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The Women’s March: Points Of View

Women’s March – You Didn’t Have To Be There


You are not an observer. You are a participant.”

– Thich Nhat Hanh (Princeton-educated global spiritual leader, poet and peace activist)

What was your view of the world on January 21?

Here at GRAND, like everywhere in the country, we have a diversity of views. So, it was that on January 21, 2017, some of us marched and some stayed home. We thought it would be fascinating to share views of the worldwide women’s marches from those two perspectives.

Maybe your view was like Christine’s. She saw the backs of thousands of women and men marching through city streets, pink hats bobbing in unison. She had a close-up view of signs that said everything from, “Now you’ve pissed off Grandma,” (waved by a 60-something) to “Never too young to respect women” (held by a young boy).   

Here’s what Christine said about why she marched in D.C. and her experience on that day:

Christine with husband, Jonathan and daughter, Tiffany

My husband and I drove 1,000 miles to D.C. Miraculously, given the crowd size of more than 500,000, we connected with my daughter and friends. The march linked in spirit with millions in 600 American cities and on every continent (yes, Antarctica!).  It was a celebration of the values that always have been the source of America’s greatness, and a rejection of those extremists who seek to undermine those values.

women'sWe were there to be heard and to set an example for our grandkids.

We want them to understand that every American has freedom because someone’s grandmother or great-grandfather was willing to put it all on the line, at home and on the battlefield. Our grandchildren must value truth and integrity, lest they fall under the spell of a yammering demagogue.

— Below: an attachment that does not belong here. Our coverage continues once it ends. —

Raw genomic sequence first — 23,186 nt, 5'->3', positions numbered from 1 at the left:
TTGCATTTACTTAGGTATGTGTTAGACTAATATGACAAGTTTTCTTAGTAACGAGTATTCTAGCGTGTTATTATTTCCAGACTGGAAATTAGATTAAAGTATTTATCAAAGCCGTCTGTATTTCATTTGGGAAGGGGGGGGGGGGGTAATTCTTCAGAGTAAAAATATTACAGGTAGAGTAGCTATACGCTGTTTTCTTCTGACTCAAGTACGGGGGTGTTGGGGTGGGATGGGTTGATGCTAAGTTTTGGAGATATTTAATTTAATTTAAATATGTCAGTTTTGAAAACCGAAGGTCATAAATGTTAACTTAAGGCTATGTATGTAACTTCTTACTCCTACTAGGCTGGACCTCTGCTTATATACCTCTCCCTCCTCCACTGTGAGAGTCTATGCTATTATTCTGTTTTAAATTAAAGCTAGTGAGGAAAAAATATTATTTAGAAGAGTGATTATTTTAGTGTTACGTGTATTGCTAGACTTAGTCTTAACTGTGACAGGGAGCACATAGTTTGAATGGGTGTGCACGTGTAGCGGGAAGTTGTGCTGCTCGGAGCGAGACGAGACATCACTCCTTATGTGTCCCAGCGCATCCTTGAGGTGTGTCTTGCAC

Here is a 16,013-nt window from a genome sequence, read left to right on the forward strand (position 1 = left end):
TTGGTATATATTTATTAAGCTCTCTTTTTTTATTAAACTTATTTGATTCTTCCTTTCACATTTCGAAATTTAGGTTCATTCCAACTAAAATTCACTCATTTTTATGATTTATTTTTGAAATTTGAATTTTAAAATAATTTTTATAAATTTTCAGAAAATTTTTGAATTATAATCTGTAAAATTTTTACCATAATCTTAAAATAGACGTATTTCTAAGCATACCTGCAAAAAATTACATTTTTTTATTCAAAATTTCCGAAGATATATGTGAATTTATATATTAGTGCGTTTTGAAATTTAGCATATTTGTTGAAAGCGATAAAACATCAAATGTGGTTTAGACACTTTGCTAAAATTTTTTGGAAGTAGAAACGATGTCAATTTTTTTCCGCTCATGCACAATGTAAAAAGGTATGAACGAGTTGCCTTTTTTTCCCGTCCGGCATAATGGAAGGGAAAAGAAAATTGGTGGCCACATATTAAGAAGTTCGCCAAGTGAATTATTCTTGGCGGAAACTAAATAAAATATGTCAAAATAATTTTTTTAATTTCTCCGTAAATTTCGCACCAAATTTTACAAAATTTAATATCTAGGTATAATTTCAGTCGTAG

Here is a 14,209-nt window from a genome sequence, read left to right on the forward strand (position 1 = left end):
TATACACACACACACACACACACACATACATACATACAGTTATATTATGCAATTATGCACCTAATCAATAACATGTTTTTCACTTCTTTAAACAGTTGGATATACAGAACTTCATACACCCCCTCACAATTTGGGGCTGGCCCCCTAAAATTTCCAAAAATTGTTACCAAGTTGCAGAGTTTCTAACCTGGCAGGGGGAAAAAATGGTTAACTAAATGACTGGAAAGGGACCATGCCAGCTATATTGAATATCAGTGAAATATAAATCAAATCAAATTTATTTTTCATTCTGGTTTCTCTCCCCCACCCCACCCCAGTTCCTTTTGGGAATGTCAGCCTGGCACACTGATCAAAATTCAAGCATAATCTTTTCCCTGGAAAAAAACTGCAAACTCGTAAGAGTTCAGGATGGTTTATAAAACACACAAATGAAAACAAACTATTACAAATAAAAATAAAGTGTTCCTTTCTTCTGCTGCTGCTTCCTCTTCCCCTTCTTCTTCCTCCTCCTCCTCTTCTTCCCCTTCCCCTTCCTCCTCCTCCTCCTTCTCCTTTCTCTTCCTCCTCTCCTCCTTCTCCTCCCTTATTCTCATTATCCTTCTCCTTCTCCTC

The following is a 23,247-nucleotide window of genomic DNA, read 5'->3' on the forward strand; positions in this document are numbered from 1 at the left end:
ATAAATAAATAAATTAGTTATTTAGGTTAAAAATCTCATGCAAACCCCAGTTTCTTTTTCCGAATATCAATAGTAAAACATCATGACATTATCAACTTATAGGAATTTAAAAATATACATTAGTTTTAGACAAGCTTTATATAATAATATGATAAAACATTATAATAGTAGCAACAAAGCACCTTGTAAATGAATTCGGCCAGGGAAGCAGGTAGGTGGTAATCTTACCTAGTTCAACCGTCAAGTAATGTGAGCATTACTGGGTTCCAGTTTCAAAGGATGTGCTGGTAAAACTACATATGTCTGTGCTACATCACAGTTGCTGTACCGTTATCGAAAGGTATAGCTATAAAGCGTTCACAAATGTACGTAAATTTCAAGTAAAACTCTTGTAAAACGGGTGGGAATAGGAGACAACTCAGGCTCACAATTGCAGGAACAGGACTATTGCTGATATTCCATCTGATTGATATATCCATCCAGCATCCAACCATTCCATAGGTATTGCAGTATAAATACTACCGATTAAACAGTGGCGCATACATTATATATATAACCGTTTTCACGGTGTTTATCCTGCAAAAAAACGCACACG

The march was powerfully peaceful. We felt anger but it was no match for the sheer joy of being part of something so big, group made up of 80% women and 20% ‘men who get it’? One sign read, “So this is where the normal people are…” 

And that’s who we are, if normal means believing the Golden Rule is not just for kids. If you think saving America is for you but don’t know what to do, start by turning off the fake news and join us in mainstream America.

Photo caption

Christine with husband Jonathan and daughter Tiffany Sharpe

Or, perhaps, like Cheryl, you were seeing the marches unfold on the split screen of your television – Washington, D.C., New York, Los Angeles, Portland, Paris, London, Belgrade, Bangkok, Wichita, Kansas; Fairbanks, Alaska; Jonesborough, Tennessee. Almost everywhere.

David, can you crop out all background and photographer id at bottom on this image?

Caption:  Cheryl Harbour, author of Good to be Grand – Making the most of your grandchild’s first year

Cheryl Harbour, editor of My GRANDbaby and author of Good to be Grand – Making the most of your grandchild’s first year

Here’s what Cheryl reported:

Frankly, the size and scope and energy caught me off guard. Not until I observed it did I understand how much I wished I’d participated.

Some of the marches drew criticism because there wasn’t a single issue or focus. Yet the common ground, the message sent by an estimated 4-5 million people was, “We won’t stand by complacently. We’re going to be watching. If we disagree, you’ll hear about it. We’re going to participate, one way or another.”

The message was that, despite some divisions, there are millions of people all over the world who value respect, decency, and honesty – and they marched to show it because they couldn’t sit still.

We can all influence our grandchildren and help them see that politics doesn’t have to be a dirty word.

 Multiple generations marched together: fathers and daughters, mothers and sons, grandparents and grandchildren. An older couple “marched” — with the husband in a wheelchair and his wife on his lap, carrying a sign that said “Peace and Justice for All.”

At GRAND, those who marched and those who didn’t agreed on this: We can all influence our grandchildren and help them see that politics doesn’t have to be a dirty word. Government is not something someone else does. We can be role models. We can become informed. We can listen to other people, even when they don’t agree with us. We can speak up; we can march; we can make a difference in the world.

As grandparents, we have a hand in teaching our grandchildren that they can determine what kind of world they will inhabit. They can PARTICIPATE.



Christine Crosby

About the author

Christine is the co-founder and editorial director for GRAND Magazine. She is the grandmother of five and great-grandmom (aka Grandmere) to one. She makes her home in St. Petersburg, Florida.

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